NFL’s longer PATs accomplish goal so far

That 93.7 percent success rate, while still high, is a significant decline from last year’s 99.6% rate.
Aug 19, 2014

OAKLAND, Calif. — The NFL’s two-week experiment of longer extra points is almost over, and early indications are that moving the kick back to a 33-yard attempt accomplished what the league’s competition committee hoped — making it much less of a gimme.

Entering Sunday’s exhibition game, kickers missed eight extra points in 127 tries, including one by Lions rookie Nate Freese in Saturday night’s 27-26 loss to the Oakland Raiders.

That 93.7 percent success rate, while still high, is a significant decline from last year’s 99.6% rate.

Extra-point tries will be spotted at the 2-yard line, making them 20-yard attempts, for the rest of the season.

“They’ve put that in place so the PAT is not automatic, so they put a little stress on it, and for us it certainly gave us a problem (Friday),” Lions coach Jim Caldwell said. “But you got your choice. You got several choices to make there. You can also go for two, and I think that’s what they wanted you to think about it, bring a little bit more excitement into the game and see where it goes.”

Seven teams have missed extra points during the exhibition season, though most of the misses — five — have come from kickers fighting for jobs or unlikely to have roster spots in two weeks.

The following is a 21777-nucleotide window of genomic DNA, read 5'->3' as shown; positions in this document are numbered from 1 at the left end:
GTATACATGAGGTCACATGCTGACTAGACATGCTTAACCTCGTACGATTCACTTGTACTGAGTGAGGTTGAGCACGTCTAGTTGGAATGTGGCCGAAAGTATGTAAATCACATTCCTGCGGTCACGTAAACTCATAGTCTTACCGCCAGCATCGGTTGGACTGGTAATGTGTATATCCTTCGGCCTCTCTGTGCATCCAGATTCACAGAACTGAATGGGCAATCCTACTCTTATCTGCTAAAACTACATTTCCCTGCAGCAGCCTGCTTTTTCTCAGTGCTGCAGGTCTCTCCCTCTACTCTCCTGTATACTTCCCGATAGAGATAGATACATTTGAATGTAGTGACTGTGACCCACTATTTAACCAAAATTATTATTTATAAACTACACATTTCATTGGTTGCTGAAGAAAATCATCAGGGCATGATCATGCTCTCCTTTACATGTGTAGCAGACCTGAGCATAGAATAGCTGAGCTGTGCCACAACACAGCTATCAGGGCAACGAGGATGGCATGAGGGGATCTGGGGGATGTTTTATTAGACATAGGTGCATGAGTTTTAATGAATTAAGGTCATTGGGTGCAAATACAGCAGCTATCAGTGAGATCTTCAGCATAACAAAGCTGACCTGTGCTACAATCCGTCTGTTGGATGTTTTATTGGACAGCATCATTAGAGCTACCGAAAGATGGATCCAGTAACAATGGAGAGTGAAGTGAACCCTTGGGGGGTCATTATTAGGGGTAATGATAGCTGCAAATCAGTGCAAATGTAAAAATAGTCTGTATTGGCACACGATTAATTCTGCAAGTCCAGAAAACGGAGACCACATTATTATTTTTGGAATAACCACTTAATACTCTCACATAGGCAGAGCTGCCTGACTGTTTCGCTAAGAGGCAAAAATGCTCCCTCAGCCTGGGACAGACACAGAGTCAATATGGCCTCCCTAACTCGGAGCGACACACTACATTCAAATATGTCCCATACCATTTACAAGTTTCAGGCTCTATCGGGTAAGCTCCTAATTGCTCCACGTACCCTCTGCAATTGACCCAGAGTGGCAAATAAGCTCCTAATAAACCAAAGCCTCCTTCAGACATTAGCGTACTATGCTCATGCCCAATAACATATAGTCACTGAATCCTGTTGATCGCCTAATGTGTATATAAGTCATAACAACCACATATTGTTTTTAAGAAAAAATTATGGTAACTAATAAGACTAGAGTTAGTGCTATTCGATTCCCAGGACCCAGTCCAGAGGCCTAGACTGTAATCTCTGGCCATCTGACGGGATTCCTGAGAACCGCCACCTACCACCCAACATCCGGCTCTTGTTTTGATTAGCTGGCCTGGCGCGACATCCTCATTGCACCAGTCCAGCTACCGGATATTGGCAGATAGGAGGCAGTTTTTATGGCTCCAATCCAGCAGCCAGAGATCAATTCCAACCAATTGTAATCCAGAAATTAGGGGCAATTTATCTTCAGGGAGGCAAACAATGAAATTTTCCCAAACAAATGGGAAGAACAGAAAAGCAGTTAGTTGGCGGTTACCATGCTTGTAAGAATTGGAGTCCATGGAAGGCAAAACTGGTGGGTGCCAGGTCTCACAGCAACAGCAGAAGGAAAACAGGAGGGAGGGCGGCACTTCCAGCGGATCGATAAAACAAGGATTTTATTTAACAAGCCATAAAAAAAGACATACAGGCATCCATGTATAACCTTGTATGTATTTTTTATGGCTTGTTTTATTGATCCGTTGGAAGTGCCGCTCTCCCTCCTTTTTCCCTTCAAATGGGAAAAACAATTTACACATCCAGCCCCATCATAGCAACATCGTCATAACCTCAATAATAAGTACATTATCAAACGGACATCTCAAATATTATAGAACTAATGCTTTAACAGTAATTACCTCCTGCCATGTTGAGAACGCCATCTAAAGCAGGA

Blair Walsh of the Minnesota Vikings, Shayne Graham of the New Orleans Saints and Shaun Suisham of the Pittsburgh Steelers are the only veterans who missed PATs.

Freese bounced an extra-point attempt off the right upright Friday, but made a 55-yard field goal. He’s battling Giorgio Tavecchio for the starting job.

While extra points have gotten more difficult this exhibition season, there’s no hard evidence the longer try will lead to more two-point conversion attempts from typically conservative coaches.

Teams have gone for two 15 times in the first two weeks of the exhibition season, but most of those attempts came from teams trying to avoid ties (and thus, overtime) or build or cut a lead to three points.

Only two attempts appear unorthodox: The New York Jets passed on a game-tying extra point in favor of a two-point attempt (that failed) just before halftime Saturday in a win over the Cincinnati Bengals, and the Green Bay Packers called for a two-point conversion to try and go up eight in the third quarter of a loss to the Tennessee Titans last week. (Green Bay’s attempt was precipitated by a missed PAT by the Titans.)

Under the experimental extra-point rules, teams can opt for a two-point try from the 2-yard line or have the ball spotted at the 15 for a kick.

“I do think it adds something to the game because you have to kind of look at it a little differently, and particularly the wind conditions,” Caldwell said. “If the wind conditions are heavy in a ballgame and it’s toward the end of the year, that thing becomes obviously a little bit of a thought process that you have to kind of weigh out. There’s some interesting scenarios where if there happens to be a penalty on that particular play then you could possibly move it to the 1-yard line and run it. If you decide, ‘Hey, we’re going to go for two,’ and go half the distance to the goal, it goes to the 1. If you’ve been doing pretty well in your goal-line offense, you may consider it. I think there’s some possibilities there. I kind of like the intrigue, so it was interesting going through that process this fall.”

Log in or sign up to post comments.